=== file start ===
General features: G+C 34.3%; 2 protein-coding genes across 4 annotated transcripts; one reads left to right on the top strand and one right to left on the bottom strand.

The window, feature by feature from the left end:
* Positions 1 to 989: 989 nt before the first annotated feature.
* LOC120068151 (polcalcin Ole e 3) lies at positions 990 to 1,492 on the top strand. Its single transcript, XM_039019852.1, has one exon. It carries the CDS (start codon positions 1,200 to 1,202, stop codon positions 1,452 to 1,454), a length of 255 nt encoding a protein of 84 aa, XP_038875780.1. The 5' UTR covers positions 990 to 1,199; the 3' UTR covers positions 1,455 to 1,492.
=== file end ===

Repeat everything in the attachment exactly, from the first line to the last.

General features: G+C 34.3%; 2 protein-coding genes across 4 annotated transcripts; one reads left to right on the top strand and one right to left on the bottom strand.

The window, feature by feature from the left end:
* Positions 1 to 989: 989 nt before the first annotated feature.
* LOC120068151 (polcalcin Ole e 3) lies at positions 990 to 1,492 on the top strand. Its single transcript, XM_039019852.1, has one exon. It carries the CDS (start codon positions 1,200 to 1,202, stop codon positions 1,452 to 1,454), a length of 255 nt encoding a protein of 84 aa, XP_038875780.1. The 5' UTR covers positions 990 to 1,199; the 3' UTR covers positions 1,455 to 1,492.